Shop tested worm-drive circular saws

Our pro testers take a look at the power behind the worm-drive circular saw

By Steve Maxwell

Photo by Roger Yip

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Whether you’re building a deck or you just need compact cutting power in your workshop, a circular saw is the tool of choice. It boasts versatility and efficiency both indoors and out.

And while many workshoppers turn to cordless tools for their new purchases, it may be a mistake to ignore the great value offered by corded power. That’s why we decided to compare a selection of corded 71?4" circular saws, both sidewinder and worm-drive styles.

Click here for the overall results of the circular saw test, both sidewinder and worm-drive styles

Meet our expert testers:

Canadian Home Workshop turned to three of our pros to test these corded circular saws: Steve Maxwell, our technical editor, who also produced the test by setting the parameters for this review; plus, long-time contributing editors Ryan Shervill and Gary Walchuk.

Each tool was tested on the following criteria:

  • Cutting power: a smooth and powerful cut will make or break the utility of these tools.
  • Blade change: arbor lock operation and wrench access can make this a convenient or painful process.
  • Blade guard: testers looked at how well the blade guard retracts on its own and with the thumb lever.
  • Sawdust control: how well a saw directs dust away from you makes a surprising difference.
  • Shoe quality: the material, size, shape and angle graduations were tested to find their pros and cons.
  • Following a line: how easily you can see a pencil line as you cut is key to a circ saw.
  • Handling quality: the weight and balance of each tool was rated for cutting comfort.
  • Cord: length, feel and durability was compared across all models.


Milwaukee 6477-20

Price $200

This worm-drive workhorse provides great power and a design that makes it easy to follow a line precisely. As with the other worm-drive saws, the Milwaukee has an easy-to-guide left-side blade. Another feature that aids in cutting a line is the large notches at the front and back of the composite, swivelling shoe.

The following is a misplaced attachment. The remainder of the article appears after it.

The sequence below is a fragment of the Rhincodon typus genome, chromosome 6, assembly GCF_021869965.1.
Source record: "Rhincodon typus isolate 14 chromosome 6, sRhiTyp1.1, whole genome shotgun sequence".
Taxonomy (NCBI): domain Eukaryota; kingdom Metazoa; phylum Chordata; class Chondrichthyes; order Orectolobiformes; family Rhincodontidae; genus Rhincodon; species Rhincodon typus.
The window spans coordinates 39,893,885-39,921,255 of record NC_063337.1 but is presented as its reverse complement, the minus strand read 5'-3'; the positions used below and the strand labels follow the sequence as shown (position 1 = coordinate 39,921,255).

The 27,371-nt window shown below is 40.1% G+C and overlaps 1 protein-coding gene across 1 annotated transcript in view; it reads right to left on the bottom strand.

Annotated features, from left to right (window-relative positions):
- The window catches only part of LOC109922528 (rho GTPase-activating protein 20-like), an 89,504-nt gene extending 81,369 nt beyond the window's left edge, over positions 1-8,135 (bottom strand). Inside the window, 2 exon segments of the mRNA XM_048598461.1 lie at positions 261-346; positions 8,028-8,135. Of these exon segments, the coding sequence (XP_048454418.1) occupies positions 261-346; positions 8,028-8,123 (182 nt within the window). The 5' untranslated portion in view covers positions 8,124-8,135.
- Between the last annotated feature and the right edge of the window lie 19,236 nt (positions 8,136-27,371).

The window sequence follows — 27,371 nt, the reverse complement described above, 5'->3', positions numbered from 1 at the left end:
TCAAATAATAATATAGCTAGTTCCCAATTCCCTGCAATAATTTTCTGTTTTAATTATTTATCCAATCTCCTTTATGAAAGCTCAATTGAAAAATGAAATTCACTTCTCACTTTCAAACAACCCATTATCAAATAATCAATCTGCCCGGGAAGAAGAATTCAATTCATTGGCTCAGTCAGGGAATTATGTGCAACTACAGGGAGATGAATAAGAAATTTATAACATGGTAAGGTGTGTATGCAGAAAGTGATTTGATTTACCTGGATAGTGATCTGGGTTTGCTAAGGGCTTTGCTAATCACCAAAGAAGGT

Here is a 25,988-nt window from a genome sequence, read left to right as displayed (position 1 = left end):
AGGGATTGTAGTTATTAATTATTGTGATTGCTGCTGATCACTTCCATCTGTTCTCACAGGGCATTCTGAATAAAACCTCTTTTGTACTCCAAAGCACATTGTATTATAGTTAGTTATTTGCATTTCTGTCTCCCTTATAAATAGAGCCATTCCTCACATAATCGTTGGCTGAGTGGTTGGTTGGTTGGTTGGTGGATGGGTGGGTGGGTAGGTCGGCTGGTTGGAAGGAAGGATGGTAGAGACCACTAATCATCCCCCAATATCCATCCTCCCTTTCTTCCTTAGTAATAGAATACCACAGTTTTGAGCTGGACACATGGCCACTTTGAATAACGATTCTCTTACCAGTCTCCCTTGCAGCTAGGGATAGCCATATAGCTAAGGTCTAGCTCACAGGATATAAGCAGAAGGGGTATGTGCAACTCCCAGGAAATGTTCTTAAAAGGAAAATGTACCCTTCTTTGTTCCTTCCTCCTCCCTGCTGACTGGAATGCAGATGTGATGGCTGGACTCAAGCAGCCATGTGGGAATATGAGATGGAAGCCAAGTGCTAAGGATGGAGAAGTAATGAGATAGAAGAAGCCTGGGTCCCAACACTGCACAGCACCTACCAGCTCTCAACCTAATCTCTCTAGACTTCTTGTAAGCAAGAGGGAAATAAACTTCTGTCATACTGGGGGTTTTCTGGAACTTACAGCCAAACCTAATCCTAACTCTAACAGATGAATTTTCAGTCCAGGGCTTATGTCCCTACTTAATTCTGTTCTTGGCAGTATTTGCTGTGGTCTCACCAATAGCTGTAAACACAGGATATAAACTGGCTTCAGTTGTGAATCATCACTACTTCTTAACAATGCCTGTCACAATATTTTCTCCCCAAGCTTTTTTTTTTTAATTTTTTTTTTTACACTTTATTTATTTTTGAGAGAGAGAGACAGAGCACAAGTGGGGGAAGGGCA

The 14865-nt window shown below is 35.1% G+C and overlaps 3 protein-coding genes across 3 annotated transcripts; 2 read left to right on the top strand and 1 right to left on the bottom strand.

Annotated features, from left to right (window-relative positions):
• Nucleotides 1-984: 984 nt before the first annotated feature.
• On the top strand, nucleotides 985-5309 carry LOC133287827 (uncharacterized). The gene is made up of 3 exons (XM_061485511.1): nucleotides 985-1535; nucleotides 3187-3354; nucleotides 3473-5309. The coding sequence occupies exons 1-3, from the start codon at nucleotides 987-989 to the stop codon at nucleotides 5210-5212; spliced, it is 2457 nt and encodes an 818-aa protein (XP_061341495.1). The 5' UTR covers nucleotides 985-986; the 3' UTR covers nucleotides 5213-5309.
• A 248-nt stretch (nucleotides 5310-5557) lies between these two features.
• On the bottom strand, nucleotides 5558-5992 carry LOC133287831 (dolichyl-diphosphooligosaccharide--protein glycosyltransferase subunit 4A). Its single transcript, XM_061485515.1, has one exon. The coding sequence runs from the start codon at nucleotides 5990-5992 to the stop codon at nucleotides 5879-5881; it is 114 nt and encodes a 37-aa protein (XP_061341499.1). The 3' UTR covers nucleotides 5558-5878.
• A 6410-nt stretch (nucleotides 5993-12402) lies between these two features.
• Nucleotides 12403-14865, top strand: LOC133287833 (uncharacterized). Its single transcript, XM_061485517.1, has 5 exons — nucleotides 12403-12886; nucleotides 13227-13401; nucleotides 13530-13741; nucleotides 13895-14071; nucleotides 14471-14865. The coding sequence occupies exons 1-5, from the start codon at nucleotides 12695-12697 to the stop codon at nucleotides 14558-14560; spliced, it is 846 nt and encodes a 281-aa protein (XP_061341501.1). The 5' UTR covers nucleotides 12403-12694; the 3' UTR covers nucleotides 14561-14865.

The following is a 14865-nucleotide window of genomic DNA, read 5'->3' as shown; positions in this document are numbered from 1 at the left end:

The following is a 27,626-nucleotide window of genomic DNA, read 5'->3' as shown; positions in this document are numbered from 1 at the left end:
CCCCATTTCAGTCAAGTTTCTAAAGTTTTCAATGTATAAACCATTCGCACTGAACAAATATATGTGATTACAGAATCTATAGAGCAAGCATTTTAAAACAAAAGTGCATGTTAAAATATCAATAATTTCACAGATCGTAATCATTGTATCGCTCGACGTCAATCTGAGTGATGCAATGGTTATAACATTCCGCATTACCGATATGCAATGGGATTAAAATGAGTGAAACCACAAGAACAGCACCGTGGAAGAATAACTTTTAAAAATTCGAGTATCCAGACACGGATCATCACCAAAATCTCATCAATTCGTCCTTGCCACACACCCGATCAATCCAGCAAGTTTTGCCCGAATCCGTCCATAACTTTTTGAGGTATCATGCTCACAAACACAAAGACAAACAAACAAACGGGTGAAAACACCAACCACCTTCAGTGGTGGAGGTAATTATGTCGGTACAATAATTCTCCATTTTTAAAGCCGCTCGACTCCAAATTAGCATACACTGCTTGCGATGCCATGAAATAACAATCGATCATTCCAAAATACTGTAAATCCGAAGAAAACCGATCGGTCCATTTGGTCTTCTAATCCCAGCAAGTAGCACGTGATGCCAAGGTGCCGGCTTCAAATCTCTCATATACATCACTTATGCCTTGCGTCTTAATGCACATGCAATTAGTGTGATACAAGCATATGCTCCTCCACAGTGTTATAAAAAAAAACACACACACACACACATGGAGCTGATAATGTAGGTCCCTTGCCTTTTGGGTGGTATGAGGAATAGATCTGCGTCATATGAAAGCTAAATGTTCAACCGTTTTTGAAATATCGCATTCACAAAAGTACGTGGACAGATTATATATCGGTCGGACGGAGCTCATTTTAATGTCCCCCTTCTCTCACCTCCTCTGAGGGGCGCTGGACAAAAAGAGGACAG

This tool has very good balance when held with the front handle, just as you want with a worm-drive saw. A steel rafter hook swivels easily and clicks into three positions for quick handling and storage.

Testers weren’t overly pleased with Milwaukee’s dust control. Like all the other worm-drive saws in the test group, there was no port, which caused dust to fly around a great deal.

The blade guard has good retraction action, and the plastic handle is straight and easy to push with your thumb.

Skilsaw SHD77M

Price $220

Our testers found this to be an excellent heavy-duty saw, just behind the Ridgid for the top worm-drive saw.

The Skilsaw provides loads of power and it’s easy for righthanders to follow a cut line. Large notches on the inside edge of the shoe opening provide an obvious visual reference for aligning the blade with the cut line–a simple but useful feature.

Similar to the Milwaukee, the Skilsaw has great balance on the front handle and a swivelling hook at the rear. Also like the Milwaukee, the Skilsaw lacks a dust port.

The blade guard has good retraction, with a cushioned stop when the spring pulls the guard back into a closed position.

The shoe matches this saw’s heavy-duty design–strong, pressed steel. It has all-metal locking levers for depth-of-cut and bevel settings.



Ridgid R3210

Price $220

The Ridgid is the top-rated worm-drive saw in our test.As with the other worm drives, this saw has great cutting power with lower blade revolutions than sidewinder saws translating into more torque. And this saw also provides a bevy of well-designed features to boot.

When changing blades, the Ridgid has a long, on-board Allen key and front-located arbor lock that is easy to push and it locks in 1?4 of a rotation.

Testers found the blade guard has good retraction action in most cutting situations.

When following a line, this saw has excellent visibility. Also, a large, dark mark across the entire nose of the shoe makes it easy to align the saw with a pencil mark.

The shoe plate swivels well and has fine bevel-angle graduations. Also, the depth of cut is easy to adjust. Large, plastic-covered metal locking levers offer a lot of surface area.

The Ridgid is comfortable and lightweight compared with other worm drives, with excellent balance.

The only drawback of this saw, as with the other worm-drive saws, is the absence of a directional dust port. Sawdust flies all over the place.


If you are in the market for a jobsite saw that can stand up to a great deal of use and abuse, it may be worth investing more in a worm drive. The clear winner out of our small test group was the Ridgid R3210, which had high marks in every category, including performance and comfort.


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